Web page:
I finally saw Rise of the Silver Surfer today. I'm saving my thoughts on that for a Macq Experience post (gotta spread the posting around, you know), but I did have a thought while watching the previews: What's a worse idea for a movie, Underdog, or a sequel to Daddy Day Care? The sight of both of them had me cringing, but I can't say which was more horrifying, but maybe yo've got some thoughts?
But that's not really what today's post is about. Nope, today is another book post. Hey, stifle that groaning back there! Books are good for you, and today's was written by someone who writes comics. Thought that would get your attention. Today we're looking at The Devil You Know, written by one Mike Carey. I haven't really read anything by Carey, at least not to an extent where I could pick up on his patterns as a writer, but I would guess this book is probably similar to his work on Hellblazer (he did write Hellblazer for awhile, right?).
The story stars one Felix Castor, a fellow rather sensitive to the supernatural, in a world where the supernatural has become quite common. Ghosts, zombies, loup-garous (were-creatures), all of them walk around quite openly in this world, to the point people are pushing for their legal rights. Castor had worked as an exorcist, but had given up on that trade after a mistake seriously bolloxed his friend. "Fix", as his friends know him, lives with an old college friend, Pen, who is kind enough to overlook the fact he owes her a lot of back rent. So when his belligerent nature botches an easy job, he's forced to take up the exorcism trade once more to be able to pay up. As you might expect, things get more complicated than he expected, and dark secrets are unearthed, though I don't suppose that's too unexpected when dealing with the restless dead.
I guess the first thing to say is that I liked the book. Felix Castor most reminds me of Spike, from the Buffyverse: brash, smart-mouthed, but cleverer and kinder-hearted than he outwardly appears. Felix is also a person who deals with things he's uncertain of, by telling himself that he doesn't care. The question is frequently raised in the book, as to where the ghosts he exorcises go. Felix's response is that he doesn't know, and that he doesn't particularly care. His job is to get them to go away, and thinking about where he might be sending them would only complicate matters. Castor's outlook will change by the end of the book, but by how much is up for debate.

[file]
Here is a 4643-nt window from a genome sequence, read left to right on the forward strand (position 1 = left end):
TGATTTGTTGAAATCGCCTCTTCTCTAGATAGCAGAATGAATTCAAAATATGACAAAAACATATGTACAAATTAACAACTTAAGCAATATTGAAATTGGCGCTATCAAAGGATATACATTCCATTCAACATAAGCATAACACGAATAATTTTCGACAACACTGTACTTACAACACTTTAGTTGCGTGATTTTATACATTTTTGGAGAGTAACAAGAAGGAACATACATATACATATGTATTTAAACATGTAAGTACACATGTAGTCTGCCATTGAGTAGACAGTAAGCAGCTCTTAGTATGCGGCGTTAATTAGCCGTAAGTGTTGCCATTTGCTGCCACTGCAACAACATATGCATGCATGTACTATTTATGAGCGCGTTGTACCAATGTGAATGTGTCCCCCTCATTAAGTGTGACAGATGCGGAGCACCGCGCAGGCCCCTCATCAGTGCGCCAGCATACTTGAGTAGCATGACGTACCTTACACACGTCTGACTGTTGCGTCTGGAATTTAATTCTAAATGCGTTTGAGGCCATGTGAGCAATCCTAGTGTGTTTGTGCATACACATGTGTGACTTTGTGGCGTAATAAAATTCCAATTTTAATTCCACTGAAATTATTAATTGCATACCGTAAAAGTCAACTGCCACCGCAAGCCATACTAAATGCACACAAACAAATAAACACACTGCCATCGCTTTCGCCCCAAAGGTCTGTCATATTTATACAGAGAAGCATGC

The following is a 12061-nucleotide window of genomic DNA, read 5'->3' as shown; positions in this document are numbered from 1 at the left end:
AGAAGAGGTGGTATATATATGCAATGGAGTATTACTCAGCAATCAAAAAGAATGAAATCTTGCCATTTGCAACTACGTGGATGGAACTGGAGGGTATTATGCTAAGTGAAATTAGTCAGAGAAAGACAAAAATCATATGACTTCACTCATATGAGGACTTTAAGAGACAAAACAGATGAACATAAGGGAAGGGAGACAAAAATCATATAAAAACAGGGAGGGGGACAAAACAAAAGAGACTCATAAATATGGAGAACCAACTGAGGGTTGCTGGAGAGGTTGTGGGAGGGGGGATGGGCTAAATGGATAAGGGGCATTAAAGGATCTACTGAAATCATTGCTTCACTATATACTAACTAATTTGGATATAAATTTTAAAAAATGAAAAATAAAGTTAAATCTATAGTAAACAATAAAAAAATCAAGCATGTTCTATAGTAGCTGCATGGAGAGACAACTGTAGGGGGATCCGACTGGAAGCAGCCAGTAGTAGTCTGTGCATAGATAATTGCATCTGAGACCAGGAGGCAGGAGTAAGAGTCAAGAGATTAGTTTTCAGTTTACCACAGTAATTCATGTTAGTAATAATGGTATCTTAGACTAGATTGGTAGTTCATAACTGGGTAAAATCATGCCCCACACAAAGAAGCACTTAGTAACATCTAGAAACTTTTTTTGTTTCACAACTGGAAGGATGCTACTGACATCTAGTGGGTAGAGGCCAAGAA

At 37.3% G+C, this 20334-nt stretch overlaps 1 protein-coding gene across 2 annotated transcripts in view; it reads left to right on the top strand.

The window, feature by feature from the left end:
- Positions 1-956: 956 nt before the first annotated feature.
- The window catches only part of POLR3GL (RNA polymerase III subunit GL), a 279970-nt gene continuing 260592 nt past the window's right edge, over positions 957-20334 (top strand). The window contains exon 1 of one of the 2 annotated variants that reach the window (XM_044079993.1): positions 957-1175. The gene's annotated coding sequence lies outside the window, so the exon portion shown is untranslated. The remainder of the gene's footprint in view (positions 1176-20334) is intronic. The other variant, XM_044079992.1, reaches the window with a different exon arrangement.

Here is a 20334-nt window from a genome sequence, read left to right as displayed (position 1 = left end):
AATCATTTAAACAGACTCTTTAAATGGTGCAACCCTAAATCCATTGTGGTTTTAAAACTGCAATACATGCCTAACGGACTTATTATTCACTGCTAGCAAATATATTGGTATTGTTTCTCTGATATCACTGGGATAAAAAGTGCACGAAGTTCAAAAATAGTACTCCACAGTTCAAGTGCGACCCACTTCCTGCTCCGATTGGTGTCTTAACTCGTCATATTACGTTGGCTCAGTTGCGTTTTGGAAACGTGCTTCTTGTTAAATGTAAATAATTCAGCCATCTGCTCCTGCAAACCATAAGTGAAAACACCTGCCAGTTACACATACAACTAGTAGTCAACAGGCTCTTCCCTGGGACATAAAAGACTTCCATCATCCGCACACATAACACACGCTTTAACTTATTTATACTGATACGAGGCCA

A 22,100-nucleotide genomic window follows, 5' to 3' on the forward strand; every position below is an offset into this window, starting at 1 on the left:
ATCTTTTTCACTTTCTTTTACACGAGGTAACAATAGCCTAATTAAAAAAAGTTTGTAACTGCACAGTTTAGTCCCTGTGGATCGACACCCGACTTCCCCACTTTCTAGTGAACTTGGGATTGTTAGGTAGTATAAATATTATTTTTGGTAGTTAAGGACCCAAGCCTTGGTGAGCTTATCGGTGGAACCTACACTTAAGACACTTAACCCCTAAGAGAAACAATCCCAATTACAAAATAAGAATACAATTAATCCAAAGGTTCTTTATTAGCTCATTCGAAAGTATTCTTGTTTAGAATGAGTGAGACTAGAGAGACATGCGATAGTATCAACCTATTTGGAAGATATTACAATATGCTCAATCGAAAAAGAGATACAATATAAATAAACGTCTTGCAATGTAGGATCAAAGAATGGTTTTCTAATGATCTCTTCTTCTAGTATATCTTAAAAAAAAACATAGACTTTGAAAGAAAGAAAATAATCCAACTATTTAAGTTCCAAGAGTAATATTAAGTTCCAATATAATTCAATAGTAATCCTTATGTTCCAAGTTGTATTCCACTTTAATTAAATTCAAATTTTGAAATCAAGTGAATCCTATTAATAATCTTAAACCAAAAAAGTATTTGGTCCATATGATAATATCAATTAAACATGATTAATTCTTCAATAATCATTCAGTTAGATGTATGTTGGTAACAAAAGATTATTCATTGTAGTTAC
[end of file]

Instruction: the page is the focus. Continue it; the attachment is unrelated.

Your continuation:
The part I found most interesting was the concept of how Felix does his job. He gets a feel for the ghost with his paranormal sensitivity, then uses that to craft a song that will attract the ghost. He plays the song on his whistle, until it almost becomes part of the ghost. Then when he stops playing, the music - and the ghost - go, as Fix puts it, 'wherever music goes when it stops'. It's a perfect way of putting it, because it encourages you to vizualize it however seems most appropriate you.
Carey introduces the supporting cast for Felix, and gives you a good feel for who they are and what they're about. His older brother is a devout Catholic, disapproving of Felix's freelance exorcisms, because that's the Church's realm, damnit,a nd doesn't Felix remember what happened to their sister? Pen's kind and caring, and a bit of a witch (magic, not personality), though she does have a sharp tongue, and her concern for Felix is strengthened by past losses. There's others that move into and out of the story quickly, but Carey still makes sure we get a feel for who they are.
The book reads quickly, with the exception of a confession that comes late in the book that seems to drag on too long. This may have been an intentional on Carey's part, since the person confessing is scared out of their wits, and trying their best to absolve themselves of any wrongdoing, so backtracking and telling things that aren't really necessary could be expected. To the extent that it's a mystery story (as in, what's the ghost there for), it isn't a particularly difficult one. I'm usually pretty bad at mysteries, and I had this one pretty much doped out, but I think this is more supposed to be about Felix, and how he confronts his failure and his beliefs and moves forward from there. I'd recommend it, if you have an interest in supernatural msytery stuff.